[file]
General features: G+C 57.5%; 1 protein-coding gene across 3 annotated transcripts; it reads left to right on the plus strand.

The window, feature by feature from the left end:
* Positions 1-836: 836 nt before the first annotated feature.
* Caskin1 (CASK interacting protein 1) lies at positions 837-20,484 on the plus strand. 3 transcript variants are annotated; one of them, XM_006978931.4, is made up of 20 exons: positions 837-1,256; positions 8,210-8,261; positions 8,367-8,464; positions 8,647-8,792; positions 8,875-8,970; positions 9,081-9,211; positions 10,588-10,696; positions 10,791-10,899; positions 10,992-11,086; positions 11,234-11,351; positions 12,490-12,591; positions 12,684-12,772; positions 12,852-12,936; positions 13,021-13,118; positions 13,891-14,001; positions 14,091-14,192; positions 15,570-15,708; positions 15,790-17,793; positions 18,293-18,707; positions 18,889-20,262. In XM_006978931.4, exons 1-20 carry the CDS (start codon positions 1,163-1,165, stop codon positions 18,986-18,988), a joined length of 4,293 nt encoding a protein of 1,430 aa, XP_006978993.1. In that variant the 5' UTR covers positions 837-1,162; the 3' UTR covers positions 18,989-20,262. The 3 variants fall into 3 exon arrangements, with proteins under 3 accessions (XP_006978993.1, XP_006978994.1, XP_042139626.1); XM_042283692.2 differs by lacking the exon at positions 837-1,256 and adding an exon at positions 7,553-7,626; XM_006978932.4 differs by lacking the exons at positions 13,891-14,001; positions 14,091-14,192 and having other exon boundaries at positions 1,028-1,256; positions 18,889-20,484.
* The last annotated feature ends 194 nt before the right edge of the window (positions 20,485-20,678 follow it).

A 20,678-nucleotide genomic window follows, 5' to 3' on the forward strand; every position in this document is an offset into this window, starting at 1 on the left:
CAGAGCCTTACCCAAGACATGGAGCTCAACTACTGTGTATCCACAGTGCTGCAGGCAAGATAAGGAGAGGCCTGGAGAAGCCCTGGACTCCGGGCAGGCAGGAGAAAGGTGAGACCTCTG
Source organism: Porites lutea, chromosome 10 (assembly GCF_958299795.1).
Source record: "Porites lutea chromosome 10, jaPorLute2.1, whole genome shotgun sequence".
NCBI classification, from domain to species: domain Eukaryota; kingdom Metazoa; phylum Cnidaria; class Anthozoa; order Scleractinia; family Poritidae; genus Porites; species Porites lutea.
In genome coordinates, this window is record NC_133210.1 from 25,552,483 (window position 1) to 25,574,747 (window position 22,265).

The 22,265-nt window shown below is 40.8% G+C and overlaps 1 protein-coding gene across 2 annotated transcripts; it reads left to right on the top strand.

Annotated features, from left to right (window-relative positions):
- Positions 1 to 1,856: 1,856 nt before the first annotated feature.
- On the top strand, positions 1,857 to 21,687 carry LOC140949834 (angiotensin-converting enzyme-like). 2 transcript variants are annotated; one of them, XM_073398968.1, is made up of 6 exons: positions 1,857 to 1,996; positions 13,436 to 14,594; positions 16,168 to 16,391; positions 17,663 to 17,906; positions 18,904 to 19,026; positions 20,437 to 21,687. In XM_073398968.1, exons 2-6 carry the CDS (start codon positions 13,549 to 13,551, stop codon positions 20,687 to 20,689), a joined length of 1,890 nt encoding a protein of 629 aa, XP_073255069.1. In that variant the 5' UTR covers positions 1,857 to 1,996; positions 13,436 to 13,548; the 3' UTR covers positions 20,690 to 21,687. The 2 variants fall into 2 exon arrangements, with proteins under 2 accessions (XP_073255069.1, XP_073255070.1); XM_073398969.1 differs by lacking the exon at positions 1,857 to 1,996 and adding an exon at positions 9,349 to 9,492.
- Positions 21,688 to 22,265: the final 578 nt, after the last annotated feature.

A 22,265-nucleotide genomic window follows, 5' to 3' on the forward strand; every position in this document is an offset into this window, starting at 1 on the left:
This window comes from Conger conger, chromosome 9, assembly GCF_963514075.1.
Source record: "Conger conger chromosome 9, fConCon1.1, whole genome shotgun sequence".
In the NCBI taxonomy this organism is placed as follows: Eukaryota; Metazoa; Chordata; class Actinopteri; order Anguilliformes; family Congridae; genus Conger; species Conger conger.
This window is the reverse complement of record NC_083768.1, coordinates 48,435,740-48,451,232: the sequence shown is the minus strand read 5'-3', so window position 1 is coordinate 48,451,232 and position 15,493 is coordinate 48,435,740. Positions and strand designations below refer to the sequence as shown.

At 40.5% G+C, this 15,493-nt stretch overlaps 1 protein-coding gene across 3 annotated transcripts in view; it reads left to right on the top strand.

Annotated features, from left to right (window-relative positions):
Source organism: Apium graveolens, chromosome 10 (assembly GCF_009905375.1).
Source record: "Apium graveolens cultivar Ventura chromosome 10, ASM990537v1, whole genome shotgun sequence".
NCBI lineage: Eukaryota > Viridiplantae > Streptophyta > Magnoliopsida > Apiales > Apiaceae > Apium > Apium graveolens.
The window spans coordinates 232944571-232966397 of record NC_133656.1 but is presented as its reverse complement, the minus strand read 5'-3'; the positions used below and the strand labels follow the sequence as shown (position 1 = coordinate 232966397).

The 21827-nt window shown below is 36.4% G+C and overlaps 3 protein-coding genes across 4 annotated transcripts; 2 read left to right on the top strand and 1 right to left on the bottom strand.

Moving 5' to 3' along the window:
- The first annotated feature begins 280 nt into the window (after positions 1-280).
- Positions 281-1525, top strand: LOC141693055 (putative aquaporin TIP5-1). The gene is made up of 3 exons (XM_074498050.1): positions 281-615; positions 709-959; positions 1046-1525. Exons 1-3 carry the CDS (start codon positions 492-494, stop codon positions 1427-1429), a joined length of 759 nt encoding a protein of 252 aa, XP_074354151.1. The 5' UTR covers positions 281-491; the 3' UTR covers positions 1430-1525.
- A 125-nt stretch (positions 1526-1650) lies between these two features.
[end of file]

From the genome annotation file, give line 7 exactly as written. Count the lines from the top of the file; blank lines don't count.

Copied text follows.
CAGAGCCTTACCCAAGACATGGAGCTCAACTACTGTGTATCCACAGTGCTGCAGGCAAGATAAGGAGAGGCCTGGAGAAGCCCTGGACTCCGGGCAGGCAGGAGAAAGGTGAGACCTCTG